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Terrorism


International Arms Dealer Indicted in Alabama for Conspiring to Supply Jet Engines to Iran

Update: Jacques Monsieur pleaded guilty on November 23, 2009, to conspiracy to export F-5 fighter jet engines and parts from the U.S. to Iran.

Posted: September 10, 2009

An international arms dealer has been indicted in Alabama for conspiring to illegally export F-5 fighter jet engines and parts to Iran.

 

Jacques Monsieur, 56, was indicted in an Alabama federal court on August 27, 2009, for conspiracy, smuggling, money-laundering and violating weapons-trafficking laws related to the U.S.'s trade embargo on Iran. Monsieur, who was arrested by federal agents upon arriving to New York from France the following day, faces a maximum sentence of 20 years in prison. His co-defendant, Dara Fotouhi, 54, remains at large.

 

According to the indictment, Fotouhi and Monsieur, a Belgian national living in France, are experienced arms dealers who have been working to procure military supplies for the Iranian government. In February 2009, Monsieur allegedly sought to obtain engines for the F-5 fighter jet from a U.S. Immigration and Customs Enforcement undercover agent. He subsequently met with undercover agents in both Paris and London.

 

The requested engines and parts are designated as defense articles on the U.S. Munitions List and therefore may not be exported from the U.S. without a license or written authorization from the State Department. The Treasury Department's trade embargo on Iran, which it describes as "the world's most active state sponsor of terror," also prohibits the exportation of these items to Iran without a license.

 

In March 2009, Monsieur allegedly met with an undercover agent in Paris and again requested the engines and parts for the F-5 fighter jet. In London two months later, Monsieur introduced Fotouhi, an Iranian national residing in France, as a business associate to an undercover agent. While discussing how to export the jet engines to Iran, Monsieur and Fotouhi allegedly asked the agent if they could use U.S. export authorization documents to falsely claim that the items would be sent to Colombia, according to the indictment.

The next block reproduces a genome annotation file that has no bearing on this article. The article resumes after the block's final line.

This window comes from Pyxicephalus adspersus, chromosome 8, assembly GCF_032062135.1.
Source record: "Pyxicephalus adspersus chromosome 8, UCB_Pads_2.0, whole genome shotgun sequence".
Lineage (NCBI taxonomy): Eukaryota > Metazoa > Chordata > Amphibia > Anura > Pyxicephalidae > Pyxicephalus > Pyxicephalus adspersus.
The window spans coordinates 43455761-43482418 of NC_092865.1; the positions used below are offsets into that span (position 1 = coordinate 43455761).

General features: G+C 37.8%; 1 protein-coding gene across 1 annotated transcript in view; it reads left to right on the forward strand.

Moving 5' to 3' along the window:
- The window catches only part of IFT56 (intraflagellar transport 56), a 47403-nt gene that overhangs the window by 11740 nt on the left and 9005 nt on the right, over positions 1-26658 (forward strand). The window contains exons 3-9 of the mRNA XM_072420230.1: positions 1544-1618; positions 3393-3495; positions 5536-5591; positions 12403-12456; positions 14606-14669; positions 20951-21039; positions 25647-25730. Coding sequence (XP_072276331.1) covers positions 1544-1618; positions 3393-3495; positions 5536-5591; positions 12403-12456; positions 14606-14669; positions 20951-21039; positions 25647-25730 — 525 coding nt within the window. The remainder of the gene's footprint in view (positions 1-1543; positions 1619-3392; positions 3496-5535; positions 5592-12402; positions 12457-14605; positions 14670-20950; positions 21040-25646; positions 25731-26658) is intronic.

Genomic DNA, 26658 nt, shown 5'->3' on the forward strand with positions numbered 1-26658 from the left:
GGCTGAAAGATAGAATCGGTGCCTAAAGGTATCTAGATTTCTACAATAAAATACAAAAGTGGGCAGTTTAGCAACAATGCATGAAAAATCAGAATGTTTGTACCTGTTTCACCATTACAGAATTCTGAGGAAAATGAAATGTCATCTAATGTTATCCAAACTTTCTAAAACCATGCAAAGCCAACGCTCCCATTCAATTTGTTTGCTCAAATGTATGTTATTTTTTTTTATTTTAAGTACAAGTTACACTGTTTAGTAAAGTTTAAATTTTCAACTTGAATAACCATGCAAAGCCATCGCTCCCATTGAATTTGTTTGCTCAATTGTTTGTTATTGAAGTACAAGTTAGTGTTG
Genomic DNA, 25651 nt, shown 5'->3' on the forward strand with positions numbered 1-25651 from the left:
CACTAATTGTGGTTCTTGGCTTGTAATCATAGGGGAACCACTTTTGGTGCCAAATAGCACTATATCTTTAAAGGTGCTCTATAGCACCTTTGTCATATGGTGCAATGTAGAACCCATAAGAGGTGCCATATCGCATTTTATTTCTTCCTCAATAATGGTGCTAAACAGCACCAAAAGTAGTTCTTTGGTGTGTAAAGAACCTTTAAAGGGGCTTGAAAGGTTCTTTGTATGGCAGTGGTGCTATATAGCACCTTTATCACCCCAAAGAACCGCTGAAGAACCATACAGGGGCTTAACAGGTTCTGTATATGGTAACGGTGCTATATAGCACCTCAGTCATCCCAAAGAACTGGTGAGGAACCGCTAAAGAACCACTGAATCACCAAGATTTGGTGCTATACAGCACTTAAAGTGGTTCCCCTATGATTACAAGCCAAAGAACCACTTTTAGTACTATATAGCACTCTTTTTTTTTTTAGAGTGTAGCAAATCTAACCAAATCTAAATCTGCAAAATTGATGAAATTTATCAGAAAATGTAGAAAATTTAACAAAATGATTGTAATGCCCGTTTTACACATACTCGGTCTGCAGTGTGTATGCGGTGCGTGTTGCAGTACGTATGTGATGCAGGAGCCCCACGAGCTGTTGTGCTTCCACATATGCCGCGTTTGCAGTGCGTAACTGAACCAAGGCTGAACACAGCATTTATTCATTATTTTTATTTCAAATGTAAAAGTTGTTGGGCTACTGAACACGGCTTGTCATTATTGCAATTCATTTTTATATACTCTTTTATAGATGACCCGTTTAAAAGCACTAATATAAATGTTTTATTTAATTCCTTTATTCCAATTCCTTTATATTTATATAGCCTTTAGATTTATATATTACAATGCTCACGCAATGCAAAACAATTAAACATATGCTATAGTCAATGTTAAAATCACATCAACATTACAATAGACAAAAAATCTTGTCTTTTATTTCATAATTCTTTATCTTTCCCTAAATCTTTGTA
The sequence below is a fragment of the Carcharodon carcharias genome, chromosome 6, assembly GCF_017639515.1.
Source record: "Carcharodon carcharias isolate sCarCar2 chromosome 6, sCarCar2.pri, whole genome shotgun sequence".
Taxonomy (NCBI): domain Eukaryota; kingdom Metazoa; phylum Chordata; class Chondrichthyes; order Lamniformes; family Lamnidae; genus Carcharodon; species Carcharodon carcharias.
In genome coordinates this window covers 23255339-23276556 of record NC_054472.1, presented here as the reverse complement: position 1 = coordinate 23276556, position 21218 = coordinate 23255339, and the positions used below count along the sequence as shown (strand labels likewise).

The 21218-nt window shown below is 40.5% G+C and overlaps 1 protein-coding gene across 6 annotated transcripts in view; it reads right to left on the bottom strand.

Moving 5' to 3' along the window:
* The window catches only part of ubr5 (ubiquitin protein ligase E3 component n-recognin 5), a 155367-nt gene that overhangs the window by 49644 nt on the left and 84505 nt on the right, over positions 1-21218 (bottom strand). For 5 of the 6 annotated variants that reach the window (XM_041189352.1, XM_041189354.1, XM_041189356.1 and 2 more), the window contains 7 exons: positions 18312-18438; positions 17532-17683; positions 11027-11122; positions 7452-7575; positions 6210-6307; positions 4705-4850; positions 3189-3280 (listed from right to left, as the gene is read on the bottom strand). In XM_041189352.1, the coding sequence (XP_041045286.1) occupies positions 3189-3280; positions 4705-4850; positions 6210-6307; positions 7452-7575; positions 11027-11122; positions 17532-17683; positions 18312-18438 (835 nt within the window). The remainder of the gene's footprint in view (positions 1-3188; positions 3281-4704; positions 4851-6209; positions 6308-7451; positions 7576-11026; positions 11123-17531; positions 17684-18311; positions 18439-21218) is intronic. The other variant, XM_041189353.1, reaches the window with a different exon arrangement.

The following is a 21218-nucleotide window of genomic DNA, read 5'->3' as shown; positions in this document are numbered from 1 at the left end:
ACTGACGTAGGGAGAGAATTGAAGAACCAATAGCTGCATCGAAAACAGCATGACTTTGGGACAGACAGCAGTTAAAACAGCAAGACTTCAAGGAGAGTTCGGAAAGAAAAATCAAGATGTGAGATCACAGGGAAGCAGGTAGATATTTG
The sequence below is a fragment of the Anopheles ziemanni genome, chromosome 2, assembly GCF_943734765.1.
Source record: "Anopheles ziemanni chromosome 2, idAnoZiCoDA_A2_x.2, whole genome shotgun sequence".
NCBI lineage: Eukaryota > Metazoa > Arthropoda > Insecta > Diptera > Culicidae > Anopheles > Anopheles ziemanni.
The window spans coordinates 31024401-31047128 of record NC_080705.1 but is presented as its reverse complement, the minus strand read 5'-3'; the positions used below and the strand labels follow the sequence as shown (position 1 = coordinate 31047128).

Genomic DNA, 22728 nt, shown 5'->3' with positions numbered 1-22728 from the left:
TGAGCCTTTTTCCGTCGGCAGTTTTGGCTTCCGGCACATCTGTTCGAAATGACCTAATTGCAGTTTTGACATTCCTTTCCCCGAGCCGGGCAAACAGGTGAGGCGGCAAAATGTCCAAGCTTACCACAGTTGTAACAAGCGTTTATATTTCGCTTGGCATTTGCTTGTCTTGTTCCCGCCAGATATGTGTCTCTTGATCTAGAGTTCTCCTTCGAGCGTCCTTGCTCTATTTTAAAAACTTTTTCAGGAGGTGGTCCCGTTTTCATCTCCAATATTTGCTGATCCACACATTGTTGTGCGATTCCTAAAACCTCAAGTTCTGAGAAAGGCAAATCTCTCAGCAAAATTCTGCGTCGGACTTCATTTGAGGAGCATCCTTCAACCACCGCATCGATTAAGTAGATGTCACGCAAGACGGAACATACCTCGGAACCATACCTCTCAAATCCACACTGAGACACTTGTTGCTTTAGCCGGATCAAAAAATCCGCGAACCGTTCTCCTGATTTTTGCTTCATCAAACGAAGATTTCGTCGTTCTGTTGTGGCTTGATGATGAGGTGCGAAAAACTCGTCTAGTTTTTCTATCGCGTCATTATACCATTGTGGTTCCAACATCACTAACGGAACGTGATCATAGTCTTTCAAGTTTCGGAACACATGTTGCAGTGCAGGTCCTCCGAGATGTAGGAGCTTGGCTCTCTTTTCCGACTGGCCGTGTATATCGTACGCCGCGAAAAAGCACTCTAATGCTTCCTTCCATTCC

Monsieur e-mailed the undercover agent in June 2009 with a purchase order for the jet parts. According to the indictment, the purchase order came from a front company for the Trast Aero Space organization, which is located in Kyrgyzstan. In the e-mail, Monsieur requested the parts be exported to the United Arab Emirates for transshipment to Iran.

 

The following month, Monsieur and Fotouhi informed the undercover agent that they had wired approximately $110,000 from the United Arab Emirates to a bank account in Mobile, Alabama as payment for the aircraft parts, according to the indictment. They planned to deposit an additional $300,000 as a down payment for two F-5 fighter jet engines.

 

In August 2009, Monsieur asked the agent for information about his contact in Colombia, who Monsieur believed would forward the aircraft parts to the United Arab Emirates, according to the indictment. Monsieur also stated in a telephone call that he would wire funds to the bank account of the shipper in Colombia. He was arrested shortly thereafter.

 

Monsieur's arrest is the latest in the crackdown against those who illegally funnel goods and military equipment to Iran. In the spring of 2009, Hassan Saied Keshari and Traian Bujduveanu were sentenced to 17 months and 35 months in prison, respectively, for conspiring to export goods from the U.S. to Iran. In 2007, federal prosecutors reportedly charged at least a dozen businesspeople in the U.S. with illegally selling military equipment to Iran.

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